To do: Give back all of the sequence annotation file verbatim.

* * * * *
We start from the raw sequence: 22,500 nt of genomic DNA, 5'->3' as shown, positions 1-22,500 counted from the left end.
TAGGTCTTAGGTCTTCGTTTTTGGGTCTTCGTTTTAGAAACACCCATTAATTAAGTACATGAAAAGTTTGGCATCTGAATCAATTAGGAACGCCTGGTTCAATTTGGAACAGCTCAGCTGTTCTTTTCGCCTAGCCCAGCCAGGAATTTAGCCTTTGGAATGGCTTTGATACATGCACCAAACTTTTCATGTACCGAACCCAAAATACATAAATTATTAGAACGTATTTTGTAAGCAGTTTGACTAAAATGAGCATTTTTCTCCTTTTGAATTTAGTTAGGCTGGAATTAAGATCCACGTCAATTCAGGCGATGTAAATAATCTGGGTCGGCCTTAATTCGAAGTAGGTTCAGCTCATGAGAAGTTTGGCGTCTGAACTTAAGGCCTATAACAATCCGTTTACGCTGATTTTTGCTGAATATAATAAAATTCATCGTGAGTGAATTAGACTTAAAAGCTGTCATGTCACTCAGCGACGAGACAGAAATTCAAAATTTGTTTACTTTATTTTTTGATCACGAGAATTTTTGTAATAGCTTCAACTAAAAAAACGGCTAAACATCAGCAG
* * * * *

We start from the raw sequence: 22,500 nt of genomic DNA, 5'->3' as shown, positions 1-22,500 counted from the left end.
TAGGTCTTAGGTCTTCGTTTTTGGGTCTTCGTTTTAGAAACACCCATTAATTAAGTACATGAAAAGTTTGGCATCTGAATCAATTAGGAACGCCTGGTTCAATTTGGAACAGCTCAGCTGTTCTTTTCGCCTAGCCCAGCCAGGAATTTAGCCTTTGGAATGGCTTTGATACATGCACCAAACTTTTCATGTACCGAACCCAAAATACATAAATTATTAGAACGTATTTTGTAAGCAGTTTGACTAAAATGAGCATTTTTCTCCTTTTGAATTTAGTTAGGCTGGAATTAAGATCCACGTCAATTCAGGCGATGTAAATAATCTGGGTCGGCCTTAATTCGAAGTAGGTTCAGCTCATGAGAAGTTTGGCGTCTGAACTTAAGGCCTATAACAATCCGTTTACGCTGATTTTTGCTGAATATAATAAAATTCATCGTGAGTGAATTAGACTTAAAAGCTGTCATGTCACTCAGCGACGAGACAGAAATTCAAAATTTGTTTACTTTATTTTTTGATCACGAGAATTTTTGTAATAGCTTCAACTAAAAAAACGGCTAAACATCAGCAG